Nikolay L. Chuprikov posted an update in the group 2019 International Workshop: Beyond Bell’s theorem 2 weeks, 4 days ago
As is known, when discussing Bell inequalities, it is very important to identify all (explicit and implicit) assumptions that are important for deriving these inequalities. Our goal is to draw attention to one assumption, which plays a key role in the analysis of these inequalities, but at the same time are erroneous from our point of view. The fact is that at the present time it is customary to believe that modern quantum mechanics is a complete, internally consistent theory. In particular, it is considered as an indisputable truth its provision according to which all vector states of particles, including superpositions of single-particle states localized in the disjoint (macroscopically distinguishable) spatial regions, as well as vector states of the EPR-pair (the pair of electrons separated by a space-like interval) are always pure quantum states. Practically speaking, this is precisely why the question of the physical interpretation of quantum theory has been considered for a long time, since the formulation of such a problem is reasonable only in relation to a physical theory, the mathematical apparatus of which is completed and internally consistent.
Our idea is that modern quantum theory does not satisfy this requirement and the formulation of the problem of its interpretation is premature. Namely, there is reason to believe that the question of the legality of the unlimited use of the superposition principle in all single-particle quantum processes, as well as in the theory of EPR pairs, is not properly well-regulated in modern quantum theory. In other words, we suggest to reconsider the question of the “purity” of vector states in these cases. Hence, it is necessary to reaxamine the question of the collapse of the wave function (vector state) in these cases.
Using the example of a complete scattering of a particle on a one-dimensional symmetric potential barrier  (arXiv: 1805.03952v5), we showed that the quantum dynamics of a particle in this process is governed by the asymptotic superselection rule, which limits the action of the superposition principle in this one-particle process . According to this rule, the wave function describing the (vector) state of a scattering particle — the scattering state — is a mixed vector state. But, unlike ‘ordinary’ mixed states described by the density operator (whose square is not equal to the operator itself), observables cannot be introduced for this vector state (that is, for the whole quantum ensemble of scattering particles). This can be done only for sub-ensembles of transmitted and reflected particles, the individual dynamics of which at all stages of scattering are reconstructed in  from the in- and out-asymptotes of the scattering state (their dynamics can be experimentally investigated only indirectly). The theory  of mixed vector states arising in a one-dimensional completed scattering process contains some features of well-known approaches to fundamental problems of quantum mechanics, but does not coincide with any of them.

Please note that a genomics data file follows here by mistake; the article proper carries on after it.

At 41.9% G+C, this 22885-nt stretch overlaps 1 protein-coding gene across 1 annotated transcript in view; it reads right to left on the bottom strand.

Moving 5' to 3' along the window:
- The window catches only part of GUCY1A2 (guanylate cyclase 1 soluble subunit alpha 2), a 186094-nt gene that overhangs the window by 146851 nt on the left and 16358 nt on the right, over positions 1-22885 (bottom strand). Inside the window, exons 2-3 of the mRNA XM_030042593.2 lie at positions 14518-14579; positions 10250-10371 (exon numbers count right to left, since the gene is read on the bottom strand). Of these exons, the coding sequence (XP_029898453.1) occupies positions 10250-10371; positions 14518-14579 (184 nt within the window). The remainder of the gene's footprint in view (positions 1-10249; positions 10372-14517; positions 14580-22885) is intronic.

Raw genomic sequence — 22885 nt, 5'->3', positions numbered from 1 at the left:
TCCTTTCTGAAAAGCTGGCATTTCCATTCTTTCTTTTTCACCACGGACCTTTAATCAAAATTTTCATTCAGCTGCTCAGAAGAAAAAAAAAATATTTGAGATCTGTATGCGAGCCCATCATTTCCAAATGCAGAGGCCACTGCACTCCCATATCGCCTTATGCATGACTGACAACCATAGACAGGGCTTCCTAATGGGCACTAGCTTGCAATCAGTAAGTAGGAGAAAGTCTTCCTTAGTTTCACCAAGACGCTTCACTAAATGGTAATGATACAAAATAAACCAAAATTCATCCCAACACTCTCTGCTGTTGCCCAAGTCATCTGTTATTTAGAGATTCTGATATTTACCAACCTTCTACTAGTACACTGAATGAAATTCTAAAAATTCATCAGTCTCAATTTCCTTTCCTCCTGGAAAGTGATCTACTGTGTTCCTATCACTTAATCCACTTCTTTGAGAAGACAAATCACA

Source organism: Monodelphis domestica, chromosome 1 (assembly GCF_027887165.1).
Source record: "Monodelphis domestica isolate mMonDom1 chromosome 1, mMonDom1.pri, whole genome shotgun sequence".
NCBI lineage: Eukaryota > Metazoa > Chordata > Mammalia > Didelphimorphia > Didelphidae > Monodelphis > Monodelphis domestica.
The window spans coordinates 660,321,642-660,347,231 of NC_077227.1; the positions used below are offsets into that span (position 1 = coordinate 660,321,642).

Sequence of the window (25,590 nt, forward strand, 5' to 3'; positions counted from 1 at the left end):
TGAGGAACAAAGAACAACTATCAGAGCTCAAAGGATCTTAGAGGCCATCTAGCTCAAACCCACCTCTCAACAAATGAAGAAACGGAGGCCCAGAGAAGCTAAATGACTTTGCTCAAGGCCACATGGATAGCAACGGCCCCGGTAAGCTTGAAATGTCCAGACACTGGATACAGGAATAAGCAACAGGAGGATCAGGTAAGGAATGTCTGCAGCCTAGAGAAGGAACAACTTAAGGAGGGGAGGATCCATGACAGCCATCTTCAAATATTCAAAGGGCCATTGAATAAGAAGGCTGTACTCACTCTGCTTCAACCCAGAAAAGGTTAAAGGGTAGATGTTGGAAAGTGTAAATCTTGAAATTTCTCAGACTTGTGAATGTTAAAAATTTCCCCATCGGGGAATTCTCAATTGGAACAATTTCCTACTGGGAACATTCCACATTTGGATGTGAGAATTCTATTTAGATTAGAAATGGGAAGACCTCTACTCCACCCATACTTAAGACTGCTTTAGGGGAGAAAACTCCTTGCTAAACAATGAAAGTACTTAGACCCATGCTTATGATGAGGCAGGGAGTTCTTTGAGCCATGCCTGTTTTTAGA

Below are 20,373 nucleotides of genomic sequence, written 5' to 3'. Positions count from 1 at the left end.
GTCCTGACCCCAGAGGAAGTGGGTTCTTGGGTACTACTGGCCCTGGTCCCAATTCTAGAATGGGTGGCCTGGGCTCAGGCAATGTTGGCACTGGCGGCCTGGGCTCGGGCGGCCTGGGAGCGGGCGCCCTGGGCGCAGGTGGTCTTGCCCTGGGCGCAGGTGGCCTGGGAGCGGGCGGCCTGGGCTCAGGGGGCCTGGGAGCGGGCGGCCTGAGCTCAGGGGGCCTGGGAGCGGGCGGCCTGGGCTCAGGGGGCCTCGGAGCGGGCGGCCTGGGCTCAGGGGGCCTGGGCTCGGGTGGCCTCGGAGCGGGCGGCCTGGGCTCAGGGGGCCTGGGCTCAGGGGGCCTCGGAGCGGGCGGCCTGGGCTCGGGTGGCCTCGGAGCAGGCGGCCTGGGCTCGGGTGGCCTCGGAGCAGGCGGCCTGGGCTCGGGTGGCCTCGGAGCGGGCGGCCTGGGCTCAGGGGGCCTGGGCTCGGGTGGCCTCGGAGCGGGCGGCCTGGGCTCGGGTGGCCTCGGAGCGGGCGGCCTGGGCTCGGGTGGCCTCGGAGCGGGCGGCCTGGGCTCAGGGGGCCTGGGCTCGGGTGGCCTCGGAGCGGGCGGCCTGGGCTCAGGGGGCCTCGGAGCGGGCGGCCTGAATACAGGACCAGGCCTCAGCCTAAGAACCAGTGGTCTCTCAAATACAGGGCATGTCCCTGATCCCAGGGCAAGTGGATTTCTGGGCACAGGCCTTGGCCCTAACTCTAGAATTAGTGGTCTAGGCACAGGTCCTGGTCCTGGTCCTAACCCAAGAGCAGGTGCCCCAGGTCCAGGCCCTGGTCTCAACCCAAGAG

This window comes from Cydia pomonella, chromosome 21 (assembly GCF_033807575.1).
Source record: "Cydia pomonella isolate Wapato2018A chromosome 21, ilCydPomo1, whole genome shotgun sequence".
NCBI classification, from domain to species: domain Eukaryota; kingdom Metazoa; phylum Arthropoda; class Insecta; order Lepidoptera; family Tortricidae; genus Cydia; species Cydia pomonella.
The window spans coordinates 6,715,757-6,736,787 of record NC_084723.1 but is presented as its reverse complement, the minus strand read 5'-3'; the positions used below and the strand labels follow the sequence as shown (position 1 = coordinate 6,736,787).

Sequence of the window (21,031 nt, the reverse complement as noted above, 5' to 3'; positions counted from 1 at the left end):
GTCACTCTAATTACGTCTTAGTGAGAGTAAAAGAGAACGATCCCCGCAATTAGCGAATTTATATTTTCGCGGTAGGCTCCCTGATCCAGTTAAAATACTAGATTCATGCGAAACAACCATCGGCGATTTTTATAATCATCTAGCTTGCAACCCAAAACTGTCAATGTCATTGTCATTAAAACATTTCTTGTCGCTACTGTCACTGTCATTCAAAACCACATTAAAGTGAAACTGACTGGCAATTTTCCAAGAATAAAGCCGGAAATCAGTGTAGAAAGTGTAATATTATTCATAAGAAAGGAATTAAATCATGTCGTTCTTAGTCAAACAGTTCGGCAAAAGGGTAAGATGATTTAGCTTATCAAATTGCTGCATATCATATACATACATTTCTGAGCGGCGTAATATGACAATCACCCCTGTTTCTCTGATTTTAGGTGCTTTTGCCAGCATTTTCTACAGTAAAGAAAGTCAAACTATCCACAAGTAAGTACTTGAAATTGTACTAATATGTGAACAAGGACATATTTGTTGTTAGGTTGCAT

(1) The well-known asymptotic superselection rules destinated to convert pure quantum states into mixed ones, were obtained for open quantum systems. Whereas, the asymptotic rule of superselection  was obtained for a closed quantum system.
(2) In the theory of the collapse of the wave function, non-unitary theories play a key role. In , the dynamics of the subprocesses of transmission and reflection are non-unitary too (the dynamics of the process itself are unitary, but the superselection rule forbids introducing observables for it).
(3) In the Girardi theory, nonlinear effects play a key role in the transformation of pure quantum states into mixed ones. In , although the dynamics of the process itself are linear, the dynamics of each of its two subprocesses are nonlinear. The point is that the incoming and outgoing waves, for each subprocess’ (stationary) scattering state, are “stitched” together in the center of the spatial region (where a symmetric barrier is specified) with making use of nonlinear conditions of continuity — they assume the continuity of the wave function itself and the probability flow dencity (but do not imply the continuity of the derivative of the wave function at this point).
We note that in the case of an “uncompleted scattering process” of a particle on a one-dimensional potential barrier, the asymptotic superselection rule does not appear.
Bottom line: the proposed approach takes all the “good” of the known approaches to the fundamental problems of quantum mechanics, but respects the very quantum mechanics with its basic concept of ‘closed systems’ and linear unitary dynamics; it shows that the notion of mixed vector states is that tool which could reconcile the linear unitary quantum theory of closed systems with classical physics.